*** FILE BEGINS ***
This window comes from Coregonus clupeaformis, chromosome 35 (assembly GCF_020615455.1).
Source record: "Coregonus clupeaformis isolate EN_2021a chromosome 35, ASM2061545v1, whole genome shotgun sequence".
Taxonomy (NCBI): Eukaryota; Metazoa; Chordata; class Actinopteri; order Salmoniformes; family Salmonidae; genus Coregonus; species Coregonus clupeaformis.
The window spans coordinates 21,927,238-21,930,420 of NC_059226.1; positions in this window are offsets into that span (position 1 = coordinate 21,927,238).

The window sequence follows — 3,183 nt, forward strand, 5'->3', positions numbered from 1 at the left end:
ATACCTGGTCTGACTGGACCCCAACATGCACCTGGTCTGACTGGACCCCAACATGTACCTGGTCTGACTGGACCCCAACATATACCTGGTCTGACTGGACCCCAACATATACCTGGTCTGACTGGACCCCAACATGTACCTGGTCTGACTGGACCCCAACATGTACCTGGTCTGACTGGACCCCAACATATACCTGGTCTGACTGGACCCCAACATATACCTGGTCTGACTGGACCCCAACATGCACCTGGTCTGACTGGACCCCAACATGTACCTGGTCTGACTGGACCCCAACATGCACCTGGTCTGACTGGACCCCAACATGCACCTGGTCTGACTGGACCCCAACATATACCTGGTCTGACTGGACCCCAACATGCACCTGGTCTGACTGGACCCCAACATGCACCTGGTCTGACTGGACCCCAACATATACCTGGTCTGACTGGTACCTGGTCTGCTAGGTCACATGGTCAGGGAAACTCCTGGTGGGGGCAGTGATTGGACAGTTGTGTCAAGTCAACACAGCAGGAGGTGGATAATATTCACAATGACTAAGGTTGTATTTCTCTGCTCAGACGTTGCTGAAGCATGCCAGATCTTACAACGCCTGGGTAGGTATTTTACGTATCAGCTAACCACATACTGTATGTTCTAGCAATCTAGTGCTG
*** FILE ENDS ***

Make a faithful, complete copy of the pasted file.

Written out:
This window comes from Coregonus clupeaformis, chromosome 35 (assembly GCF_020615455.1).
Source record: "Coregonus clupeaformis isolate EN_2021a chromosome 35, ASM2061545v1, whole genome shotgun sequence".
Taxonomy (NCBI): Eukaryota; Metazoa; Chordata; class Actinopteri; order Salmoniformes; family Salmonidae; genus Coregonus; species Coregonus clupeaformis.
The window spans coordinates 21,927,238-21,930,420 of NC_059226.1; positions in this window are offsets into that span (position 1 = coordinate 21,927,238).

The window sequence follows — 3,183 nt, forward strand, 5'->3', positions numbered from 1 at the left end:
ATACCTGGTCTGACTGGACCCCAACATGCACCTGGTCTGACTGGACCCCAACATGTACCTGGTCTGACTGGACCCCAACATATACCTGGTCTGACTGGACCCCAACATATACCTGGTCTGACTGGACCCCAACATGTACCTGGTCTGACTGGACCCCAACATGTACCTGGTCTGACTGGACCCCAACATATACCTGGTCTGACTGGACCCCAACATATACCTGGTCTGACTGGACCCCAACATGCACCTGGTCTGACTGGACCCCAACATGTACCTGGTCTGACTGGACCCCAACATGCACCTGGTCTGACTGGACCCCAACATGCACCTGGTCTGACTGGACCCCAACATATACCTGGTCTGACTGGACCCCAACATGCACCTGGTCTGACTGGACCCCAACATGCACCTGGTCTGACTGGACCCCAACATATACCTGGTCTGACTGGTACCTGGTCTGCTAGGTCACATGGTCAGGGAAACTCCTGGTGGGGGCAGTGATTGGACAGTTGTGTCAAGTCAACACAGCAGGAGGTGGATAATATTCACAATGACTAAGGTTGTATTTCTCTGCTCAGACGTTGCTGAAGCATGCCAGATCTTACAACGCCTGGGTAGGTATTTTACGTATCAGCTAACCACATACTGTATGTTCTAGCAATCTAGTGCTG